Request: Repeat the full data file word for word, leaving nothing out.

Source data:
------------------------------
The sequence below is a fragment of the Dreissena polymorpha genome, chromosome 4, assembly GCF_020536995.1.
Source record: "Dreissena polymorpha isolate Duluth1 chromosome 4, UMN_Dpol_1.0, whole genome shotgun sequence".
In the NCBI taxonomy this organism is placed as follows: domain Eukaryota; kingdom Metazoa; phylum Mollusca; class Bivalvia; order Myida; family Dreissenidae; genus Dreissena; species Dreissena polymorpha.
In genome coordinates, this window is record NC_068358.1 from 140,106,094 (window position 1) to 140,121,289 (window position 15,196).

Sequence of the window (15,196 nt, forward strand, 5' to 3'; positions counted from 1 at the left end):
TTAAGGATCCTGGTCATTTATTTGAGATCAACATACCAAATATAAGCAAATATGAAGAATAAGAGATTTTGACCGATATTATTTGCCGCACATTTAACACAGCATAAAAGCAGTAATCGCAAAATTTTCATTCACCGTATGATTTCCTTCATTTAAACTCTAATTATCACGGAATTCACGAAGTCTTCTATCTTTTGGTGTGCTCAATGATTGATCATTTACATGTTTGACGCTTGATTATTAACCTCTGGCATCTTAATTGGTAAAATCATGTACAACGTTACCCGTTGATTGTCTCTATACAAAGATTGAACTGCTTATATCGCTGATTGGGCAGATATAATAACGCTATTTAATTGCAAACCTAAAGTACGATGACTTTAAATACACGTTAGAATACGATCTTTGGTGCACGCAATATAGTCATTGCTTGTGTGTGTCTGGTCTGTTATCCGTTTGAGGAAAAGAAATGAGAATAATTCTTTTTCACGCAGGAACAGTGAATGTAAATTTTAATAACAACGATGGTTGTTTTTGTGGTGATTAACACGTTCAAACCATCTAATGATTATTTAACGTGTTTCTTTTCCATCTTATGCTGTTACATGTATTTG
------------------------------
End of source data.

The sequence below is a fragment of the Dreissena polymorpha genome, chromosome 4, assembly GCF_020536995.1.
Source record: "Dreissena polymorpha isolate Duluth1 chromosome 4, UMN_Dpol_1.0, whole genome shotgun sequence".
In the NCBI taxonomy this organism is placed as follows: domain Eukaryota; kingdom Metazoa; phylum Mollusca; class Bivalvia; order Myida; family Dreissenidae; genus Dreissena; species Dreissena polymorpha.
In genome coordinates, this window is record NC_068358.1 from 140,106,094 (window position 1) to 140,121,289 (window position 15,196).

Sequence of the window (15,196 nt, forward strand, 5' to 3'; positions counted from 1 at the left end):
TTAAGGATCCTGGTCATTTATTTGAGATCAACATACCAAATATAAGCAAATATGAAGAATAAGAGATTTTGACCGATATTATTTGCCGCACATTTAACACAGCATAAAAGCAGTAATCGCAAAATTTTCATTCACCGTATGATTTCCTTCATTTAAACTCTAATTATCACGGAATTCACGAAGTCTTCTATCTTTTGGTGTGCTCAATGATTGATCATTTACATGTTTGACGCTTGATTATTAACCTCTGGCATCTTAATTGGTAAAATCATGTACAACGTTACCCGTTGATTGTCTCTATACAAAGATTGAACTGCTTATATCGCTGATTGGGCAGATATAATAACGCTATTTAATTGCAAACCTAAAGTACGATGACTTTAAATACACGTTAGAATACGATCTTTGGTGCACGCAATATAGTCATTGCTTGTGTGTGTCTGGTCTGTTATCCGTTTGAGGAAAAGAAATGAGAATAATTCTTTTTCACGCAGGAACAGTGAATGTAAATTTTAATAACAACGATGGTTGTTTTTGTGGTGATTAACACGTTCAAACCATCTAATGATTATTTAACGTGTTTCTTTTCCATCTTATGCTGTTACATGTATTTG